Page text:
More about Vovchansk: The town was occupied by Russian forces early in the invasion, but was taken back by Ukrainian forces in September. Russian forces regularly shell Vovchansk and other border towns in Kharkiv and Sumy regions.
Vovchansk, an important railway hub, has been shelled at least four times this month. Occasionally, it has also suffered air strikes.
7:53 a.m. ET, March 14, 2023
Kremlin calls 60-day grain deal extension a “kind of goodwill gesture”
“The deal cannot stand on one leg," Peskov said when asked why the deal had not been extended by 120 days.
"Of course, the conditions for the [deal] extension are relative. But this is a kind of goodwill gesture on the part of Russia,” he said.
Peskov added that Russia made this step “in the hope that, after such a long time, the conditions and obligations that were taken on by the known parties will be fulfilled.”
Russia and the United Nations agreed on a 60-day extension of the Ukraine grain deal after negotiations in Geneva, Russian state news agency RIA reported on Monday, citing Deputy Foreign Minister Alexander Grushko.
Grushko added that the condition was that all the promises given to Russia will be fulfilled, including the obligation to lift sanctions, direct and indirect, on the supply of agricultural products to international global markets.
Some context: In July last year, ministers from both Ukraine and Russia signed the agreement following months of negotiations brokered by the UN and Turkey.
Russia pledged to unblock ports on the Black Sea to allow the safe passage of grain and oilseeds – some of Ukraine’s most important exports.
8:29 a.m. ET, March 14, 2023
Fighting in Bakhmut focuses on industrial zone in north of city
From CNN's Tim Lister and Allegra Goodwin
Video and images appearing on social media Tuesday appear to confirm fighting in Bakhmut around the AZOM metallurgical plant, which is a sprawling complex in a northern neighborhood of the city.
Fighters from the Wagner private military company posed for photographs in what appears to be one of the plant's workshops. In a video, one of them said that they were being hit by Ukrainian artillery persistently.
"Tens of projectiles are striking here every single day. They have an enormous amount of ammunition and it is restocked on a daily basis. They are not letting our fighters raise their heads," the soldier said.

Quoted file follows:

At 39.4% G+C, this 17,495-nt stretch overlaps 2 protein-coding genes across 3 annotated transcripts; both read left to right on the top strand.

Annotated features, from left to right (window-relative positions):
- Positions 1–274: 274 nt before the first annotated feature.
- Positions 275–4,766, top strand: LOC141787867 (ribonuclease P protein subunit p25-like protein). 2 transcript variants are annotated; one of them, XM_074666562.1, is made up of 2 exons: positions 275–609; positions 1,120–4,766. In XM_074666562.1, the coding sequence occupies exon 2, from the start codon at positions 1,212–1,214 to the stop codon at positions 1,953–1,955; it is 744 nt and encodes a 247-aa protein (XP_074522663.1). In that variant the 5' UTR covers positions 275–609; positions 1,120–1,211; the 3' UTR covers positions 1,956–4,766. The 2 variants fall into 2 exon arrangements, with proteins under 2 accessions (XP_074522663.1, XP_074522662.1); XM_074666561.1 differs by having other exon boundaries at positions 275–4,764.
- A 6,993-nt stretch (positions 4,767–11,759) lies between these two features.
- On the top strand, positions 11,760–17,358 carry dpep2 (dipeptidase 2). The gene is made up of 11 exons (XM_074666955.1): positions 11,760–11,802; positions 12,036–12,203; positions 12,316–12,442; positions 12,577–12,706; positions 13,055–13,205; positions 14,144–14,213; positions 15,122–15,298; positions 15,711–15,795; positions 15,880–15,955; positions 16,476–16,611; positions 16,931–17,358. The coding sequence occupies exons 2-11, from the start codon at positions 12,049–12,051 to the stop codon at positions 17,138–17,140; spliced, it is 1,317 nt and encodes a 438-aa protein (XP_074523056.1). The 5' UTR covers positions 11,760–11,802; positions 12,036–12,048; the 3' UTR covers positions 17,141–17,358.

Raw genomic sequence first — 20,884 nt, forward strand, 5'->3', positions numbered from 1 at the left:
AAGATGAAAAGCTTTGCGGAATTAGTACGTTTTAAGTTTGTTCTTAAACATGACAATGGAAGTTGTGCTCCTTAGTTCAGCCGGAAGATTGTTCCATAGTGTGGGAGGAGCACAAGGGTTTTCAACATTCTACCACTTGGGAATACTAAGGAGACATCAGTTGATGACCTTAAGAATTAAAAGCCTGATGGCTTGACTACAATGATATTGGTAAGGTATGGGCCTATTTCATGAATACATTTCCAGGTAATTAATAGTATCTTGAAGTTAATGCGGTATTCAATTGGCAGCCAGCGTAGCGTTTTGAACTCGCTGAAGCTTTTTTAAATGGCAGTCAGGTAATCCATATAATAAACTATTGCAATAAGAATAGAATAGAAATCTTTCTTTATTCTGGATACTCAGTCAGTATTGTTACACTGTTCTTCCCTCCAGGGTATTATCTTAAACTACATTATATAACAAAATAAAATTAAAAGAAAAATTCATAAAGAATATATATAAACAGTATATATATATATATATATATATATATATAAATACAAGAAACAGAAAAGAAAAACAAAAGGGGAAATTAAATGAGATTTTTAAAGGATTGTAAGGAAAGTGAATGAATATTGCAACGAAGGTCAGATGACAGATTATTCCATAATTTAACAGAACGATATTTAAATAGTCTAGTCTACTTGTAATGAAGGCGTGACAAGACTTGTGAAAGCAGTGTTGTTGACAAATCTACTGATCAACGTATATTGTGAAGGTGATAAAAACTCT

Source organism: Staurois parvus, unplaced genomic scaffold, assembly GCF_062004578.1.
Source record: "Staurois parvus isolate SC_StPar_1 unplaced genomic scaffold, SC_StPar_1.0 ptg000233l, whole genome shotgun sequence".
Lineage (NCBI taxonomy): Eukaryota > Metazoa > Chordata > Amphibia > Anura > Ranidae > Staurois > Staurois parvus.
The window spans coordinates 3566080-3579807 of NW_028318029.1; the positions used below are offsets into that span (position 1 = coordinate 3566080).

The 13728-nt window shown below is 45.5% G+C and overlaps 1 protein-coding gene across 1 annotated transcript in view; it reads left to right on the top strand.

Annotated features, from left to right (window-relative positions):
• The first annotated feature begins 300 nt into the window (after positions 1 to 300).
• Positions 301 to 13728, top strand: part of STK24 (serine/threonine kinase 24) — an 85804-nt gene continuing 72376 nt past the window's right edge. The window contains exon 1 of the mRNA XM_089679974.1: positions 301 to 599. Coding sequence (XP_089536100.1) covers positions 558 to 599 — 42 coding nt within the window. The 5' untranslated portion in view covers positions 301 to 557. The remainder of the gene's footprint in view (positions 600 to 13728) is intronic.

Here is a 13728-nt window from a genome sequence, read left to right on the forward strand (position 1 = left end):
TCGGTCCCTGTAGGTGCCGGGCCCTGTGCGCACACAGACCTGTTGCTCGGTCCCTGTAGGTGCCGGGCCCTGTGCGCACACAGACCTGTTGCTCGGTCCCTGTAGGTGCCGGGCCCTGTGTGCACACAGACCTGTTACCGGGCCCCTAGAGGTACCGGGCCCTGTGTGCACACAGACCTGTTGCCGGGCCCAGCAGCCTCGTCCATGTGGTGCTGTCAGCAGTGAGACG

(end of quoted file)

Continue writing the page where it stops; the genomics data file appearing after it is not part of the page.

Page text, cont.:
On Monday, Russian military bloggers claimed that Wagner fighters had begun assaults on underground sections of the AZOM complex.
Wagner units appear to be making limited advances around Bakhmut, according to independent analysis of the battlefield, but remain well short of its encirclement, and may be vulnerable to a Ukrainian counter-attack.
The Ukrainian military's spokesperson in the east, Serhiy Cherevatyi, reported on Monday that there had been about 40 clashes within Bakhmut over the previous 24 hours.
In an update Tuesday, the Ukrainian General Staff said Russian forces were trying to advance in several parts of the Donetsk region, "despite heavy losses."
It also said that Russian units had tried to break through Ukrainian defensive lines further north in the Kupyansk direction. Kupyansk is a town in the Kharkiv region that was recaptured by Ukrainian forces in September but remains only a few miles from the front lines.
6:15 a.m. ET, March 14, 2023
German magazine identifies boat searched in connection with Nord Stream pipeline explosions
From CNN's Stephanie Halasz and Chris Stern
German magazine Der Spiegel has identified the boat that was searched by authorities in connection with the explosions that knocked out the Nordstream gas pipeline in September.
The sailing vessel “Andromeda” was searched in January, according to Der Spiegel. The German general prosecutors’ office said last week that it had searched an unnamed boat that month.
Der Spiegel says that the “Andromeda” was the vessel in which an unidentified six-man crew allegedly sailed to the explosion area in the Baltic Sea.
According to the marine websites vesselfinder.com and marinetraffic.com, the "Andromeda" is German-flagged and measures 13 meters (42.6 feet) in length and 4 meters (13.1 feet) wide.
CNN contacted the company that rents out the "Andromeda," but got no comment.
Last Friday, a German government spokesman was asked about the “Andromeda,” but referred any questions to the German general prosecutors’ office.
The investigation into the explosions, which targeted pipelines delivering Russian gas to Europe, has also reached Denmark.